About the Robot Lab
Construction, interior architecture and product design industries are re-discovering wood as sustainable building material with high potential to create circular buildings and interiors. Upcycling and repurposing wood is one of the key strategies for circularity, as wood represents 42% of the current waste streams. In particular, residual virgin wood (left-over pieces) from wood industry and upgraded wood waste (i.e. cleaned by the material harvester) from building maintenance, renovation or demolition, are two valuable streams with a lot of potential for upcycling applications.
Large quantities of valuable residual wood are left unused (ending up burned or turned into low-value chipboard) because it is too costly to manually sort and process considerable volumes of uneven wood pieces, with variable forms, size, type and grain. Companies with such waste streams (in the wood processing industry) want to develop knowledge on how to create more value from re-using their waste, by making ‘new’ standard products for the market (i.e. window manufacturers), or finding upcycling applications that can also generate value (i.e. wood importers and resellers). Beyond the wood industry, Interior design and production companies want to know how they could incorporate high quality residual wood into their customized designs. In summary, digital design and production technologies are needed by different parties as a means to cost-effectively use residual wood to make valuable objects.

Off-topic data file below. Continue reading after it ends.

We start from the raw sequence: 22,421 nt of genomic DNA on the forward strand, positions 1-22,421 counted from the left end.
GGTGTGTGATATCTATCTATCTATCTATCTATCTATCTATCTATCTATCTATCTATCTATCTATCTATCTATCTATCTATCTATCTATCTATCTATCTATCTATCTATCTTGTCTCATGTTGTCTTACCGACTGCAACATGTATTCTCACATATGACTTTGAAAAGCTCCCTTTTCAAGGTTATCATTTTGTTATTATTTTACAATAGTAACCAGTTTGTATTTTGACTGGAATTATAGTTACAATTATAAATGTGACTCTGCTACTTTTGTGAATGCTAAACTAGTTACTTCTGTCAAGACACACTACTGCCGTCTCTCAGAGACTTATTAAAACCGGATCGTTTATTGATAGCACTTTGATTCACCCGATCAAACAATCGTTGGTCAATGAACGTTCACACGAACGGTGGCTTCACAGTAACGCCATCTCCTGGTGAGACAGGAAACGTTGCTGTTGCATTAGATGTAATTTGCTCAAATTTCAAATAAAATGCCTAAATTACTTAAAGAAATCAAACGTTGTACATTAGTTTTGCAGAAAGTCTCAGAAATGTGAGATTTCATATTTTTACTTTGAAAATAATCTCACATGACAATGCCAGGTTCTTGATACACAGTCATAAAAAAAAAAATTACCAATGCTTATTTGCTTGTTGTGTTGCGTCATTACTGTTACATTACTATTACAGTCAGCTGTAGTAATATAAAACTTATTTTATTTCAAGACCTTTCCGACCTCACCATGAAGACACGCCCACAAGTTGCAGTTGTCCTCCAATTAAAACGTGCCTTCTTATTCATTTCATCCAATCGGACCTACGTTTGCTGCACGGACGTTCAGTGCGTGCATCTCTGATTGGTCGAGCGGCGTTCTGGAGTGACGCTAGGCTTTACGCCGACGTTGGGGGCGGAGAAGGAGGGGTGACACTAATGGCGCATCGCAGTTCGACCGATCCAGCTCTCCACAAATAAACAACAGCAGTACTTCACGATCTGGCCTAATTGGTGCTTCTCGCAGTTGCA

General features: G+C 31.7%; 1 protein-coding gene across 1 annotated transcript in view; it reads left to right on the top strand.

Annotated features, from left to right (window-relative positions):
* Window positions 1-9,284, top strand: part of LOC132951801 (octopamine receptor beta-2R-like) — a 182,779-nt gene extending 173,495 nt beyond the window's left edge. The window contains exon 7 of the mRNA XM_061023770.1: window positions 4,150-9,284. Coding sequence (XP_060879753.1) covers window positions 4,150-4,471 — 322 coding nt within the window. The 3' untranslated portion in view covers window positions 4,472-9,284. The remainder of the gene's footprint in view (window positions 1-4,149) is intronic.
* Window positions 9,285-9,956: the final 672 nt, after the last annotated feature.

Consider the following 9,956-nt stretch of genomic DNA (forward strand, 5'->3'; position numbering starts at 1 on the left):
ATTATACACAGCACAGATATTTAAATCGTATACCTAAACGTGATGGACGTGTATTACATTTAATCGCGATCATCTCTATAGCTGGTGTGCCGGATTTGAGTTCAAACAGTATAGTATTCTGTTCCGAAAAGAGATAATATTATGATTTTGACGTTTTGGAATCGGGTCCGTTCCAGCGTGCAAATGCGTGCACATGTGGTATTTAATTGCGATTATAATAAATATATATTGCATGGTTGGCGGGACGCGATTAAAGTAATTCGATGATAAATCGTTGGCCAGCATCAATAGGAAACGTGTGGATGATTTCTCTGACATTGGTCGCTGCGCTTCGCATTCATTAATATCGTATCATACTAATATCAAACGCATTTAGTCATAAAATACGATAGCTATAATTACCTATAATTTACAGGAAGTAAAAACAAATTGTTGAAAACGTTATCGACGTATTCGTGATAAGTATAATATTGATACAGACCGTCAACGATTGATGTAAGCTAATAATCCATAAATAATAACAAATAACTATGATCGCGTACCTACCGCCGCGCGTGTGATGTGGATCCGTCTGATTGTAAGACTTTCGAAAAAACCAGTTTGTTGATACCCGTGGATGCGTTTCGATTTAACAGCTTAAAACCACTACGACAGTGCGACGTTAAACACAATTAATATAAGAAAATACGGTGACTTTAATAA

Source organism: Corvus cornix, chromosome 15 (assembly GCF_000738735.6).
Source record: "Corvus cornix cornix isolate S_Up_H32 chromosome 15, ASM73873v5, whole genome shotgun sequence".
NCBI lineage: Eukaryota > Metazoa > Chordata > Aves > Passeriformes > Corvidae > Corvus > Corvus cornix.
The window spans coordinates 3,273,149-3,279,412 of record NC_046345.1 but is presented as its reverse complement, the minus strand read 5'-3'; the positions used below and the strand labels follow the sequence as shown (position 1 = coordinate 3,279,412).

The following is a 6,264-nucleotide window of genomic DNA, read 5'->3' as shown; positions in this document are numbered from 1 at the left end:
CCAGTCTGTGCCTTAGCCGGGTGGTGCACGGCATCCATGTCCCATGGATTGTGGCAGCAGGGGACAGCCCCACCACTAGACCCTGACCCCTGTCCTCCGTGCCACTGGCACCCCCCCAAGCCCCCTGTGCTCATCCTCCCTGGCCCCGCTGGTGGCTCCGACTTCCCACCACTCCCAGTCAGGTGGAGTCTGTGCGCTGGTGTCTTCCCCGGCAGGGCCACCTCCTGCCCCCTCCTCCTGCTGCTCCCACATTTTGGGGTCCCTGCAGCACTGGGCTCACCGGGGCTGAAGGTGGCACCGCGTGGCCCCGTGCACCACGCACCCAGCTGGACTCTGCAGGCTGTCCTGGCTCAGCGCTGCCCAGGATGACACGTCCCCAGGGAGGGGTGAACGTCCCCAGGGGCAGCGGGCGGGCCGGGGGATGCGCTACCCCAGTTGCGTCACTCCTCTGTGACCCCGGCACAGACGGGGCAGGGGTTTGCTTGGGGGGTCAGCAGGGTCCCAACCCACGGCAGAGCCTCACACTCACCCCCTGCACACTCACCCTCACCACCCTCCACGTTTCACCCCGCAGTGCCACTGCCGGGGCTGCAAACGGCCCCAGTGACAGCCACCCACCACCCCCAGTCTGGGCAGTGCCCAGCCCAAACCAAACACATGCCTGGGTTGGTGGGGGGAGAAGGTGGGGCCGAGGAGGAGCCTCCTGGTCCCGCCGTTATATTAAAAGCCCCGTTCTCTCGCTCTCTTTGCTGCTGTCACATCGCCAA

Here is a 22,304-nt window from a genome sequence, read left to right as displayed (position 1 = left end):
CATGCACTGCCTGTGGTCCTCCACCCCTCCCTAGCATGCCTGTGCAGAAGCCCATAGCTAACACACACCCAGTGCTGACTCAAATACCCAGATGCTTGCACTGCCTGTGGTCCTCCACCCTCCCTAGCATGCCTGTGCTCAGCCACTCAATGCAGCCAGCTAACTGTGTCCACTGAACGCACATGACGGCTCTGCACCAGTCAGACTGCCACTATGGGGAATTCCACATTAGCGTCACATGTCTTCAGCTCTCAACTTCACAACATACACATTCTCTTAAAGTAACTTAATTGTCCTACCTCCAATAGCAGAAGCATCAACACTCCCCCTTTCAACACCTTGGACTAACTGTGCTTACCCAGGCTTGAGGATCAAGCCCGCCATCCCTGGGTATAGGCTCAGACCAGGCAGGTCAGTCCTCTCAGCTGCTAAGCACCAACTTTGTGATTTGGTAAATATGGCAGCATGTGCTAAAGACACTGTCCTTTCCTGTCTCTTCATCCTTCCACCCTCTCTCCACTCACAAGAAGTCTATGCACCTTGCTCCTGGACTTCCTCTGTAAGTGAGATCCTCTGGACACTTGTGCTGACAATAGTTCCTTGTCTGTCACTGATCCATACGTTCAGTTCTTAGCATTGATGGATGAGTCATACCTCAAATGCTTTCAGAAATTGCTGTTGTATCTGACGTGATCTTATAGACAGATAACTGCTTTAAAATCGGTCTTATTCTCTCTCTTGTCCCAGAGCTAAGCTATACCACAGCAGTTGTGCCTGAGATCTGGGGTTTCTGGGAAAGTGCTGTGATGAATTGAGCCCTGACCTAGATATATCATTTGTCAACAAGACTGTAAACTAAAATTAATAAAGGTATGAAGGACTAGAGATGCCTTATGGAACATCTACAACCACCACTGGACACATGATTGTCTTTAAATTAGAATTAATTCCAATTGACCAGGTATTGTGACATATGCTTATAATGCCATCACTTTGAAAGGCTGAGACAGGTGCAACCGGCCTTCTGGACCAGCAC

In the past three years, the AUAS Digital Production Research Group (DPRG) and partners have explored the potential of digital production to effectively improve the use of residual wood. This work includes computational design methods and the deployment of a lab set-up with 6-axis industrial robots for automated 3D scanning and sorting, sawing and milling of wood. At the Robot Studio, homebase of the DPRG, two eye-catching examples have been made: a lounge chair from waste wood collected at an Amsterdam Afvalpunt, and a reception desk made of left-over hardwood pieces (from sawing) of wood reseller Amsterdamse Fijnhout.
Foto credits: Sander Heezen
A wide range of companies and institutes related to wood processing have teamed with AUAS to research these subjects. DPRG and partners now want to connect all steps towards an integrated model of a wood workshop for residual wood, powered by digital production: the Circular Wood Research Factory.
The Circular Wood Research Factory is envisioned as an R&D set-up that allows for repurposing and upcycling of residual wood in an automated manner. For AUAS prototyping this set-up will facilitate new developments, innovations and process improvements, involving students from various disciplines. Most importantly, it can support working together with related institutes (HMC, TU Delft, TNO, 3DMZ and Saxion) and the direct involvement of SME’s in wood industry, who can learn and test how to create new applications for residual wood.